Edith Augusta Curtis, 88, passed away peacefully with family at her side on July 13, 2018 in Pullman, Washington.
Edith was the second born of four to Theodore “Ted” S. Curtis Sr. and Augusta Tolman Curtis in Caribou, Maine on October 15, 1929.
Edith, or “Edie” as many called her, attended grade school in Orono, ME in a small 1-6 grade school. During her early years she helped her parents in support of WWII efforts. She later attended Orono High School and graduated with honors in 1947. She was active in athletics and academics including awards as a Marksman and Pro-Marksman with the NRA, Junior Maine Guide and Camp Counselor with Girl Scouts.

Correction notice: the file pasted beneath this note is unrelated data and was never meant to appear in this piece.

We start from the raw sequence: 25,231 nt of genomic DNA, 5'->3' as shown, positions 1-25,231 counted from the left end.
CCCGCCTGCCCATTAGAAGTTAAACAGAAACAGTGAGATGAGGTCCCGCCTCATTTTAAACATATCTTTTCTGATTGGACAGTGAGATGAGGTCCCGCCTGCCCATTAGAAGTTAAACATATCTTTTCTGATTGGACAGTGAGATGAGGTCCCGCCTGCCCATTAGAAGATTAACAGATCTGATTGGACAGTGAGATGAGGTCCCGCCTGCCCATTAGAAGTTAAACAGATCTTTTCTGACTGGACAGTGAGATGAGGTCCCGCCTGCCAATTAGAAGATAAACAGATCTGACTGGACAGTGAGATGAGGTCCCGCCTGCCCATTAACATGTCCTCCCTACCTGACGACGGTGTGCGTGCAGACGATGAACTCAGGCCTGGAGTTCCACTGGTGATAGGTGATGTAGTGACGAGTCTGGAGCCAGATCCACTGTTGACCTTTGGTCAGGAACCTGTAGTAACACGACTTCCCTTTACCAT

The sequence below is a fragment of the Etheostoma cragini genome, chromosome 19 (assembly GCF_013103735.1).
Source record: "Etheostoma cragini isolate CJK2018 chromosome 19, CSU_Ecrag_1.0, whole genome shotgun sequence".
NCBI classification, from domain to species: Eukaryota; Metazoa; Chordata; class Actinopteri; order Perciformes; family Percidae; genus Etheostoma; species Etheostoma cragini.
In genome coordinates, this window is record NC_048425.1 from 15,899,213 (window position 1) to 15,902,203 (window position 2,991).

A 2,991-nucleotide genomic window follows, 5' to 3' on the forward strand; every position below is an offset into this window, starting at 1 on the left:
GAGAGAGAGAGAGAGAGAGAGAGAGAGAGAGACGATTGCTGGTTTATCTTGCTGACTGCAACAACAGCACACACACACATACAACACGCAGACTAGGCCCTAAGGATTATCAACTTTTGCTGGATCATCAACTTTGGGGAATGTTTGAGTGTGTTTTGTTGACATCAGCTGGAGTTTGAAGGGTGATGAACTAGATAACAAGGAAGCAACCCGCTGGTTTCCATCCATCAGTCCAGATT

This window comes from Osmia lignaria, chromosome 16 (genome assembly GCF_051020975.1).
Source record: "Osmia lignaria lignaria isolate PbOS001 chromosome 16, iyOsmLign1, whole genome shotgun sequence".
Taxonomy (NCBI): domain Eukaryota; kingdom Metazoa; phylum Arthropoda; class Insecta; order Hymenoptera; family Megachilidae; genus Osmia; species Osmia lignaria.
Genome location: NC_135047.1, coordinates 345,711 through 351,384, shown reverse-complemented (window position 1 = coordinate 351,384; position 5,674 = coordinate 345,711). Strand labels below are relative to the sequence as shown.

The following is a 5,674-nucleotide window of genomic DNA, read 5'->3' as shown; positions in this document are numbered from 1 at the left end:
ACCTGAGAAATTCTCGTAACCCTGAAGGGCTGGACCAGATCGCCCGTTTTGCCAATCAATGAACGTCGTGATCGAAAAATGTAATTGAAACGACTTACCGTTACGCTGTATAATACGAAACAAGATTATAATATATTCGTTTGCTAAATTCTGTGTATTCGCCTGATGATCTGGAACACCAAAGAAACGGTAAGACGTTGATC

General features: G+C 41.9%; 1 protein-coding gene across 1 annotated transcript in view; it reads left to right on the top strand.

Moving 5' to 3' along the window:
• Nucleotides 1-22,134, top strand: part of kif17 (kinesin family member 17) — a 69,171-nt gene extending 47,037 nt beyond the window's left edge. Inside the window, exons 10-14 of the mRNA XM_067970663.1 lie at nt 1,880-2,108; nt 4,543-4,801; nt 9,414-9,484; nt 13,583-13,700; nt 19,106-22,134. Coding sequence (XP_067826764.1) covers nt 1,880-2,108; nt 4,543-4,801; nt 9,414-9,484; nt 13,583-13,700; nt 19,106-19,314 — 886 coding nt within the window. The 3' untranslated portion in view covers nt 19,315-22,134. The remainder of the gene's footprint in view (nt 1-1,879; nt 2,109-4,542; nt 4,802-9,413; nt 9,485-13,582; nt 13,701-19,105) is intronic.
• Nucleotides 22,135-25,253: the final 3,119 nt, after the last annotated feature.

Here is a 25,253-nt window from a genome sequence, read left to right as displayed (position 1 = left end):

Edith pursued a degree in English with an Art Minor at the University of Maine and graduated in 1951. During her college career, she was a reporter for the Penobscot Times (Oldtown, ME) and contributed articles to the Bangor Daily Commercial (Bangor, ME). She was involved in the U of M Athletic Department in an office staff roll and later sales manager. In addition, Edith was a student athlete, competing in multiple sports and cross-country ski racing at the national level, coached by her dad. She was recognized by the selection committee for the 1952 Olympics, but the trip never materialized due to lack of funding. Edith loved adventuring and pushing the limits, including skiing and climbing Mt. Hood (in 1951), other peaks in the Cascades and New England, swimming, downhill ski racing (most notably winning gold at Sugarloaf’s first race in 1951), and doing anything she was told she couldn’t do.